Several African historians have famously recognized the challenges created by colonialism in colonial cities. Colonial rule has been argued to have brought modernization and urbanization to Africans. On the other hand, African colonial cities were often sites of terror, inequality and racial segregation where those colonized were made disenfranchised. Thus, what became of these former colonial African cities that were designed to promote European superiority? How did African leaders and urban planners overcome the challenges inherited from colonialism? Finally, how did the ideologies of African postcolonial leaders influence urban plans? Through the case studies of Kenya’s capital Nairobi, Tanzania’s capital Dodoma, and Nigeria’s capital Abuja, this paper evaluates the methods and policies adopted by postcolonial governments to rid African cities of harmful colonial legacies and consequently decolonize the African urban space.

Colonizing decolonizing and globalizing Kolkata

Author : Siddhartha Sen
File Size : 20.2 MB
Format : PDF
Download : 444
Read : 1277
Download »
This is a unique book about architecture, urban design, and urban planning in Kolkata from the late seventeenth century to the turn of the twenty-first century, told in the context of India. The author presents a new interpretive history of the transformation of a colonial city into a Marxist one and its attempt to become a global city. Drawing from multiple theories such post-structuralism; theories of dependent urbanism; Marxist political economy; postcolonial theory; contemporary urban theory; and studies of Nongovernmental Organizations (NGOs), Community Based Organizations (CBOs), and civil society, the book positions architecture, urban design, and urban planning in Kolkata's political economy and social milieu. The author employs critical ethnographical and other qualitative methods to narrate the amazing saga of Kolkata's urbanism. The book is accessible to a wide-ranging audience and is visually rich.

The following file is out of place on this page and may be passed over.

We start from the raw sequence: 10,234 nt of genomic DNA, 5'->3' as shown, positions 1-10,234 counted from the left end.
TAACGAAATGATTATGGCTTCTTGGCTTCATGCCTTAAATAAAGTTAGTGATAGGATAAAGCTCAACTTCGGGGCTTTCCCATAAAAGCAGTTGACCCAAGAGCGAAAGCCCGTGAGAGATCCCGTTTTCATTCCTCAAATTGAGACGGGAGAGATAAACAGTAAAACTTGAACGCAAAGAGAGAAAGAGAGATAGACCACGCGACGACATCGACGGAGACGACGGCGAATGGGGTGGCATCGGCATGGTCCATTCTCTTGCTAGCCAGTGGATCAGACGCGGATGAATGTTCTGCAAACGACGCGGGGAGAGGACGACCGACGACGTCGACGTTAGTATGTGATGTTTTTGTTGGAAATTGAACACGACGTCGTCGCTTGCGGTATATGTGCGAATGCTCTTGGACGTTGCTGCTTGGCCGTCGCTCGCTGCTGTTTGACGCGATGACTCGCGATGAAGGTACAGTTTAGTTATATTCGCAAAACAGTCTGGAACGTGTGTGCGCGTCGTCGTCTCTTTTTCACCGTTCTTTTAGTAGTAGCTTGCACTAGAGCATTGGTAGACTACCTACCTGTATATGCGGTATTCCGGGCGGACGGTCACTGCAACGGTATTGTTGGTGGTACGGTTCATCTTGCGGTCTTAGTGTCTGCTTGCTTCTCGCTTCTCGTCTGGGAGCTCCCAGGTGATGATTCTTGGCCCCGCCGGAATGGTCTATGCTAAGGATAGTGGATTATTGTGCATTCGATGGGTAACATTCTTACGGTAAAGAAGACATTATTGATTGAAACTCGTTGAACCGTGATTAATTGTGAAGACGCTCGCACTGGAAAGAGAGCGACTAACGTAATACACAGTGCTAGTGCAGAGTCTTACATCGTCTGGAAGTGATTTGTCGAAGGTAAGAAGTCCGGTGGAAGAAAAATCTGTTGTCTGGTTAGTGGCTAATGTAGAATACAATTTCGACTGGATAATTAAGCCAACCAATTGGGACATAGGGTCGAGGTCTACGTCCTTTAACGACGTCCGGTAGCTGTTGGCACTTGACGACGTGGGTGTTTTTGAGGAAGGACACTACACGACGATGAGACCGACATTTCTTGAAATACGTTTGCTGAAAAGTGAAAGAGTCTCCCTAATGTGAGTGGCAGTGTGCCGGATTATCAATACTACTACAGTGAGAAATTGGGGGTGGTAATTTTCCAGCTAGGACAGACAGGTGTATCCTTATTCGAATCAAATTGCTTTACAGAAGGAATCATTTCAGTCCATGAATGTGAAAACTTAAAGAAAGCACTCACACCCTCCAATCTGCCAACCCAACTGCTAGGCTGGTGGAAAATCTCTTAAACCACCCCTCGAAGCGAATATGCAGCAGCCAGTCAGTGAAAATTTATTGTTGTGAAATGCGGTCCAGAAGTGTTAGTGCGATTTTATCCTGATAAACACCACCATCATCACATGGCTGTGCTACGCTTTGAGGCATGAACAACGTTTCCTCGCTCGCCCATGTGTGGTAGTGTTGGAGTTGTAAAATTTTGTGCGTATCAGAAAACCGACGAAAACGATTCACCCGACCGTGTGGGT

Decolonizing Educational Research

Author : Leigh Patel
File Size : 54.15 MB
Format : PDF, Mobi
Download : 304
Read : 532
Download »
Decolonizing Educational Research examines the ways through which coloniality manifests in contexts of knowledge and meaning making, specifically within educational research and formal schooling. Purposefully situated beyond popular deconstructionist theory and anthropocentric perspectives, the book investigates the longstanding traditions of oppression, racism, and white supremacy that are systemically reseated and reinforced by learning and social interaction. Through these meaningful explorations into the unfixed and often interrupted narratives of culture, history, place, and identity, a bold, timely, and hopeful vision emerges to conceive of how research in secondary and higher education institutions might break free of colonial genealogies and their widespread complicities.

Decolonizing and Feminizing Freedom